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Friday, August 27, 2010

Toughest Places to Play: Big Ten

No conference in the country has bigger stadiums than the Big Ten and, if we exclude Northwestern's diminutive and sparsely population Ryan Field, the Big Ten tops all conferences in average attendance. (Otherwise, the SEC averages about 5,000 more in attendance per game.)

But even in the Big Ten, where average attendance ranges from over 100,000 to less than 30,000, more fans in the stands doesn't seem to help teams win. In conference games since 1994, home teams in the Big Ten have won 56.8% of conference games and have been about one touchdown better per game. Ohio St. has won 81% of their home games in this stretch, but this has little to do with a home field advantage - the Buckeyes also won 75% of road games. The Buckeyes were 6.25 points better at home than on the road, meaning the Buckeyes enjoyed less of a home field advantage than the conference average. Michigan, college football's attendance leader, got less of a boost at home - only 5.42 points per game.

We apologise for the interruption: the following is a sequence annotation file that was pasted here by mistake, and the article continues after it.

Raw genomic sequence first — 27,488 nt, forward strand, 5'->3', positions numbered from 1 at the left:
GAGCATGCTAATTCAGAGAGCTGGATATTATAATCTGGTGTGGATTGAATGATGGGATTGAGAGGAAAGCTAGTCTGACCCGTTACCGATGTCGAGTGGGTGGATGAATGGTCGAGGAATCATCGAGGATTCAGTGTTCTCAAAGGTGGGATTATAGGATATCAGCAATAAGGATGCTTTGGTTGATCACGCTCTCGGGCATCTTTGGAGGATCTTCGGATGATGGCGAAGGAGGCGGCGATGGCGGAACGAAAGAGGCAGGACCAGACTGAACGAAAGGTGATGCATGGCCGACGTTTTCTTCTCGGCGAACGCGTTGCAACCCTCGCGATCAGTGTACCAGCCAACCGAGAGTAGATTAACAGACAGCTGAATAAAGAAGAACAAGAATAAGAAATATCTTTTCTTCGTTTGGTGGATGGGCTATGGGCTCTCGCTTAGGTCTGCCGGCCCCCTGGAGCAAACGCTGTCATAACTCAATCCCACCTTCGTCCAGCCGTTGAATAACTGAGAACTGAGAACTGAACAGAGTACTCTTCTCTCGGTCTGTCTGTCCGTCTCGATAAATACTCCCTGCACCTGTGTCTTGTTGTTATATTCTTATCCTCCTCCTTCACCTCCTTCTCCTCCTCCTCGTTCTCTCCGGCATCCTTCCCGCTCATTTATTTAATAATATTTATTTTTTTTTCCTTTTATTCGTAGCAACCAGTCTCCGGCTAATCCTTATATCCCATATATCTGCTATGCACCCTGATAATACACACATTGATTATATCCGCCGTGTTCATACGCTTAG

The toughest place to play in the Big Ten has been Indiana's Memorial Stadium, capacity 52,000. The Hoosiers have been 9 points better and 2.5 times more likely to win at home. On the other hand, Illinois has seen no advantage to playing in their own Memorial Stadium (62,000 capacity). Illinois team's since 1994 have been 2.27 points better at home than on the road, but they actually have won more road games than home games in that period.

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